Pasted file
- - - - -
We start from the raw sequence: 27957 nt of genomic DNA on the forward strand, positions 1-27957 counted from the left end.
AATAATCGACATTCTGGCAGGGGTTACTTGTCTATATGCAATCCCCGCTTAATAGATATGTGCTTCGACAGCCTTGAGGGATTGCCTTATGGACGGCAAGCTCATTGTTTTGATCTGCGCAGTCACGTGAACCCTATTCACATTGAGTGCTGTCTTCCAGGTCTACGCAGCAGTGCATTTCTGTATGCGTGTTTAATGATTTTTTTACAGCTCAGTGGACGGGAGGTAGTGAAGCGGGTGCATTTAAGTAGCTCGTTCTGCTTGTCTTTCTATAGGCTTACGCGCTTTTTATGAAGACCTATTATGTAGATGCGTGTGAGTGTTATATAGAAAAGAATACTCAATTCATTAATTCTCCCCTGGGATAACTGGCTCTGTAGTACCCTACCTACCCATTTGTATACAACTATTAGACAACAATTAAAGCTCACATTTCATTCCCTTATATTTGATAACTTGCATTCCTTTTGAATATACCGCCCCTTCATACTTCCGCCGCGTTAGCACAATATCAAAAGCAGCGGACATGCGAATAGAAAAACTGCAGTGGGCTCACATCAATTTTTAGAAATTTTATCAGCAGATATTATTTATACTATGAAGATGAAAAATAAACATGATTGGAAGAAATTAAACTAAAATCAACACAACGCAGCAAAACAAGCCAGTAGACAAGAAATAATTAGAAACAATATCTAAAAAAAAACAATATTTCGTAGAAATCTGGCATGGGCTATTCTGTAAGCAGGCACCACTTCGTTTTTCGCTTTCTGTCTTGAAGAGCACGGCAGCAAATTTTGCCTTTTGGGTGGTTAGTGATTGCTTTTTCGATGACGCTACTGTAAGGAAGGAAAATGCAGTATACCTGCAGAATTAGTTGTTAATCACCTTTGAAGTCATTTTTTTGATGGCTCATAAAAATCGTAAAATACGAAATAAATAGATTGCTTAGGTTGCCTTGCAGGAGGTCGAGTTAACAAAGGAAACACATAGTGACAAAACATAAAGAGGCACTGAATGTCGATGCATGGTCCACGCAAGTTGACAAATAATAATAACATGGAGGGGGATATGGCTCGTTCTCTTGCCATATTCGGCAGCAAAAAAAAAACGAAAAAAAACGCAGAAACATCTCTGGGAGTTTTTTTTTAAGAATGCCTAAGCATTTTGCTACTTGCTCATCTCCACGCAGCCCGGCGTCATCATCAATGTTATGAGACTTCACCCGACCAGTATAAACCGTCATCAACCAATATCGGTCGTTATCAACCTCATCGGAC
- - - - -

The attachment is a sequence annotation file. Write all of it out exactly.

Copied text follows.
We start from the raw sequence: 27957 nt of genomic DNA on the forward strand, positions 1-27957 counted from the left end.
AATAATCGACATTCTGGCAGGGGTTACTTGTCTATATGCAATCCCCGCTTAATAGATATGTGCTTCGACAGCCTTGAGGGATTGCCTTATGGACGGCAAGCTCATTGTTTTGATCTGCGCAGTCACGTGAACCCTATTCACATTGAGTGCTGTCTTCCAGGTCTACGCAGCAGTGCATTTCTGTATGCGTGTTTAATGATTTTTTTACAGCTCAGTGGACGGGAGGTAGTGAAGCGGGTGCATTTAAGTAGCTCGTTCTGCTTGTCTTTCTATAGGCTTACGCGCTTTTTATGAAGACCTATTATGTAGATGCGTGTGAGTGTTATATAGAAAAGAATACTCAATTCATTAATTCTCCCCTGGGATAACTGGCTCTGTAGTACCCTACCTACCCATTTGTATACAACTATTAGACAACAATTAAAGCTCACATTTCATTCCCTTATATTTGATAACTTGCATTCCTTTTGAATATACCGCCCCTTCATACTTCCGCCGCGTTAGCACAATATCAAAAGCAGCGGACATGCGAATAGAAAAACTGCAGTGGGCTCACATCAATTTTTAGAAATTTTATCAGCAGATATTATTTATACTATGAAGATGAAAAATAAACATGATTGGAAGAAATTAAACTAAAATCAACACAACGCAGCAAAACAAGCCAGTAGACAAGAAATAATTAGAAACAATATCTAAAAAAAAACAATATTTCGTAGAAATCTGGCATGGGCTATTCTGTAAGCAGGCACCACTTCGTTTTTCGCTTTCTGTCTTGAAGAGCACGGCAGCAAATTTTGCCTTTTGGGTGGTTAGTGATTGCTTTTTCGATGACGCTACTGTAAGGAAGGAAAATGCAGTATACCTGCAGAATTAGTTGTTAATCACCTTTGAAGTCATTTTTTTGATGGCTCATAAAAATCGTAAAATACGAAATAAATAGATTGCTTAGGTTGCCTTGCAGGAGGTCGAGTTAACAAAGGAAACACATAGTGACAAAACATAAAGAGGCACTGAATGTCGATGCATGGTCCACGCAAGTTGACAAATAATAATAACATGGAGGGGGATATGGCTCGTTCTCTTGCCATATTCGGCAGCAAAAAAAAAACGAAAAAAAACGCAGAAACATCTCTGGGAGTTTTTTTTTAAGAATGCCTAAGCATTTTGCTACTTGCTCATCTCCACGCAGCCCGGCGTCATCATCAATGTTATGAGACTTCACCCGACCAGTATAAACCGTCATCAACCAATATCGGTCGTTATCAACCTCATCGGAC